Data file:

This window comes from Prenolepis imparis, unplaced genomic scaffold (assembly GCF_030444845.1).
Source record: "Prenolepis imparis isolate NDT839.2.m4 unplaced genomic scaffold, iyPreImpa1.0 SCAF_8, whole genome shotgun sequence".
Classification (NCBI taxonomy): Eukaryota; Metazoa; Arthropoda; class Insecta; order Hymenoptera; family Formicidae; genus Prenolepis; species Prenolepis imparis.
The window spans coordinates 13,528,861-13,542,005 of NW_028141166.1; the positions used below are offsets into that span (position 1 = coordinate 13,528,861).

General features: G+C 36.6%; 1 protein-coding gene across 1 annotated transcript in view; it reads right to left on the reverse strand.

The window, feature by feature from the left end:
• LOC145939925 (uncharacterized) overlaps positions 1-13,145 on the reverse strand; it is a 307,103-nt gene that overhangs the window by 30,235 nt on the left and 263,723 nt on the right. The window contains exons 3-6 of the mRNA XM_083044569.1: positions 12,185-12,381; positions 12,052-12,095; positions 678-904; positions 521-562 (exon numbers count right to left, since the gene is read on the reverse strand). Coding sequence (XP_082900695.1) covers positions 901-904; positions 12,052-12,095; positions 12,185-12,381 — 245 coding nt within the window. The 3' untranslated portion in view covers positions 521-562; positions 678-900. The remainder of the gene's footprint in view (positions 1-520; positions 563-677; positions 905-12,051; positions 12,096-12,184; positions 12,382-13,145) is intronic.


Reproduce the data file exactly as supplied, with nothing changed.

This window comes from Prenolepis imparis, unplaced genomic scaffold (assembly GCF_030444845.1).
Source record: "Prenolepis imparis isolate NDT839.2.m4 unplaced genomic scaffold, iyPreImpa1.0 SCAF_8, whole genome shotgun sequence".
Classification (NCBI taxonomy): Eukaryota; Metazoa; Arthropoda; class Insecta; order Hymenoptera; family Formicidae; genus Prenolepis; species Prenolepis imparis.
The window spans coordinates 13,528,861-13,542,005 of NW_028141166.1; the positions used below are offsets into that span (position 1 = coordinate 13,528,861).

General features: G+C 36.6%; 1 protein-coding gene across 1 annotated transcript in view; it reads right to left on the reverse strand.

The window, feature by feature from the left end:
• LOC145939925 (uncharacterized) overlaps positions 1-13,145 on the reverse strand; it is a 307,103-nt gene that overhangs the window by 30,235 nt on the left and 263,723 nt on the right. The window contains exons 3-6 of the mRNA XM_083044569.1: positions 12,185-12,381; positions 12,052-12,095; positions 678-904; positions 521-562 (exon numbers count right to left, since the gene is read on the reverse strand). Coding sequence (XP_082900695.1) covers positions 901-904; positions 12,052-12,095; positions 12,185-12,381 — 245 coding nt within the window. The 3' untranslated portion in view covers positions 521-562; positions 678-900. The remainder of the gene's footprint in view (positions 1-520; positions 563-677; positions 905-12,051; positions 12,096-12,184; positions 12,382-13,145) is intronic.